Gold Membership
Proud Parent
Aug 22, 2008
4,659
As hard as it is with a different POV, the best you can do is to follow your dd's lead. If she's happy with how she is doing then you need to be happy for her. Everyone goes through life with different perspectives, expectations and motivations. She is progressing and is happy just to be there. That's what counts for her. If it were you competing, you likely would have a different perspective and that's ok but since it is her sport, her perspective is what matters.

My dh had a hard time with this with my dd for several years as well - if you're not winning, why play the sport? It took a long time for him to see all the benefits that are still there in the sport regardless of where you place and that she was still a really talented gymnast even though she didn't have super high scores and wasn't winning. She had a love for the sport and continued to progress year after year. That's what counted *TO HER*. She was a 4-year L10. So yes, they can be successful moving up the levels even if they aren't high in the rankings each year. Mine never repeated a level but there is also nothing wrong with doing that to solidify form and skills when necessary.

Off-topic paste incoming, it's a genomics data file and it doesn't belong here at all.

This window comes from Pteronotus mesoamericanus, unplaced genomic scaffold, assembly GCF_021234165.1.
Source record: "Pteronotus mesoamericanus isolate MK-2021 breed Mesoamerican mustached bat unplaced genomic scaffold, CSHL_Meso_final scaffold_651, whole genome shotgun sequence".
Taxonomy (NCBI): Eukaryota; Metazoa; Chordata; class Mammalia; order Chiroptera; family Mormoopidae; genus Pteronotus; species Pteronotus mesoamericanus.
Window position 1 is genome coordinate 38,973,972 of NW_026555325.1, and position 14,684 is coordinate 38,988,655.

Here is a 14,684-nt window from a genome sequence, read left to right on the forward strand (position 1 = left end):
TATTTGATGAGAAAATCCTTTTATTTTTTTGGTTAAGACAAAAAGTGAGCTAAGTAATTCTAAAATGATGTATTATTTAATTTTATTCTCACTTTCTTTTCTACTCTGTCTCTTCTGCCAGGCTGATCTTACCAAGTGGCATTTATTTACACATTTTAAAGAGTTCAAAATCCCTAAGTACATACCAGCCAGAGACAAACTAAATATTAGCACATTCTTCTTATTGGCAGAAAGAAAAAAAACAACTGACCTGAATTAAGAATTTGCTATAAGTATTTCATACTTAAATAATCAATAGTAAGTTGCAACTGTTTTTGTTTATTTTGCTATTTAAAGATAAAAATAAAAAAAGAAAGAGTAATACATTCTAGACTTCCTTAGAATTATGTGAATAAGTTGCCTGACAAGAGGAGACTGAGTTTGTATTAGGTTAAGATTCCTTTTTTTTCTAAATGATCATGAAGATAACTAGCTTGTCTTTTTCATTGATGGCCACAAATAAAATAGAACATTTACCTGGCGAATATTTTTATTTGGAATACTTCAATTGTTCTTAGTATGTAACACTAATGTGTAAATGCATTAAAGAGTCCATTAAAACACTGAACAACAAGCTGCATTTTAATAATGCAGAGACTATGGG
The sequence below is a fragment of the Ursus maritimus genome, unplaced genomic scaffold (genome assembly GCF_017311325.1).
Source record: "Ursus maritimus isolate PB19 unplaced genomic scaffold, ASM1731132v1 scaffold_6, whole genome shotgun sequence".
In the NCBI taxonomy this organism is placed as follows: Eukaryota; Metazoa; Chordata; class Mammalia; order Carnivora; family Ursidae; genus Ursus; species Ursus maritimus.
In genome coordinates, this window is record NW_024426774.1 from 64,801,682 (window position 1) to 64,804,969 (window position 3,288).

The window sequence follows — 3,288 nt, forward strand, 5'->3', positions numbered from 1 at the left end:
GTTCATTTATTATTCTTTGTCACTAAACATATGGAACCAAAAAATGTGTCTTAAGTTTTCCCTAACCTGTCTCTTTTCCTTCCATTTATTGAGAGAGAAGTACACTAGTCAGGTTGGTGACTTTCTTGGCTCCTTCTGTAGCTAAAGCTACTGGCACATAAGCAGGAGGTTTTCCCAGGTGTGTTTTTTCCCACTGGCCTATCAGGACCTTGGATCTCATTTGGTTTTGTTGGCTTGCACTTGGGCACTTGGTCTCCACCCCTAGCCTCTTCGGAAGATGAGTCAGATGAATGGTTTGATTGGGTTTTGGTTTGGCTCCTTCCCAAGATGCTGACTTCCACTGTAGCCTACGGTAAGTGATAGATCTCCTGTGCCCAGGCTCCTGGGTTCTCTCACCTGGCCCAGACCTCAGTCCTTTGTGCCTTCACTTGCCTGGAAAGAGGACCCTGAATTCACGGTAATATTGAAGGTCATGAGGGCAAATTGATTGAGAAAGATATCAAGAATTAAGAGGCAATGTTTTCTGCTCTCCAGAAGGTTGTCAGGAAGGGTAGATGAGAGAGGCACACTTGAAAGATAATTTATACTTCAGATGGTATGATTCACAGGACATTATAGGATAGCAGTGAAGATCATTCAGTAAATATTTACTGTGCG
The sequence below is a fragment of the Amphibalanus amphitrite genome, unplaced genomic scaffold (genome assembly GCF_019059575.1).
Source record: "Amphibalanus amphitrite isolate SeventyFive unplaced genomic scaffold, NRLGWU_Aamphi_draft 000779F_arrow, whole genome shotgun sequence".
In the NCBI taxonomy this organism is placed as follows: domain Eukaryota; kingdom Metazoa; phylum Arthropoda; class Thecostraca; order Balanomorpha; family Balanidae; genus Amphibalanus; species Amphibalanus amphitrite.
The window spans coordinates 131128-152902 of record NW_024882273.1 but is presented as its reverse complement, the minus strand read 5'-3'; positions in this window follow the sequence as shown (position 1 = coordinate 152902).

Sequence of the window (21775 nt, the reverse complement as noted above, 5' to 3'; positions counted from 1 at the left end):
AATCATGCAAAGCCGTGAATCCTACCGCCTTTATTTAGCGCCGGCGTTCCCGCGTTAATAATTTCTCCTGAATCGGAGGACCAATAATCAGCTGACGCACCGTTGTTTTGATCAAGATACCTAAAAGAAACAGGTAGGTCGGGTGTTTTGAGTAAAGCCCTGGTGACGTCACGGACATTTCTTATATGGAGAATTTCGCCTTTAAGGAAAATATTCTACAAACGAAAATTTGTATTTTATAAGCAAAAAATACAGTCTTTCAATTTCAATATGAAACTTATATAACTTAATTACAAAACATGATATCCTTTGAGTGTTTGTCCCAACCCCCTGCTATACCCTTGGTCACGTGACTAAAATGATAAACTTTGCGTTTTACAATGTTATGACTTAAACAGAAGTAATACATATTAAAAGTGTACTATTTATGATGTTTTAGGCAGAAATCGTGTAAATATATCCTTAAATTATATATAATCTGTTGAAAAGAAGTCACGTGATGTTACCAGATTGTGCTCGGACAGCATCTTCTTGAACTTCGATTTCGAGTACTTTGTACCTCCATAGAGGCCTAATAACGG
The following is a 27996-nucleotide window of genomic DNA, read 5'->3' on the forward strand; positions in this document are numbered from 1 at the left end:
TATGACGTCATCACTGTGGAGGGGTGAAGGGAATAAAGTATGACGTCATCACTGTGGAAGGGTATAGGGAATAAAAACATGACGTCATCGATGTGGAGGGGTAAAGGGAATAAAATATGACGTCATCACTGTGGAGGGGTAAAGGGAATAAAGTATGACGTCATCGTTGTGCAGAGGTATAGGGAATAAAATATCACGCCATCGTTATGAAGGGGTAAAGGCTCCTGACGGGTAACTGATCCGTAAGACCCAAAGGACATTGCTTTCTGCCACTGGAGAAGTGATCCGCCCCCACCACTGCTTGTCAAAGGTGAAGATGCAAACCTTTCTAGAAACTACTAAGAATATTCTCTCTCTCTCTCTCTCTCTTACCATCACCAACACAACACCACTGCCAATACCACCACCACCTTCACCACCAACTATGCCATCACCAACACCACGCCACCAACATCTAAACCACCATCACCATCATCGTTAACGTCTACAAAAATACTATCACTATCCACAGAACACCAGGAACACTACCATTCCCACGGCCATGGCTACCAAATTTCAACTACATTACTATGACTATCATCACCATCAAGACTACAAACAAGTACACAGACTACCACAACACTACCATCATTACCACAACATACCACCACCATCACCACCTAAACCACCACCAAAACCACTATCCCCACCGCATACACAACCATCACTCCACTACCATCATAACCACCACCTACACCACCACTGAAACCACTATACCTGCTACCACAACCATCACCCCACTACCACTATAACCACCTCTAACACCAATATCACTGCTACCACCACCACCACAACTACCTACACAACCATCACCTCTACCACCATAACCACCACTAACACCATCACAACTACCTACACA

LucyRobinson

Gymnast
Feb 27, 2022
133
As a competitive person, it is hard for me to compete what I felt like were good routines and not place well. Or do a couple good routines and mess it all up with a crazy one. But that's just how it goes sometimes... and both parent and gymnast have to learn to roll with it.

Talented gymnasts don't always score the highest. Especially in L3/4. At age 8, she has plenty of time to reach high levels. But more important than being a L10, is the life skills she is learning and the friendships she has.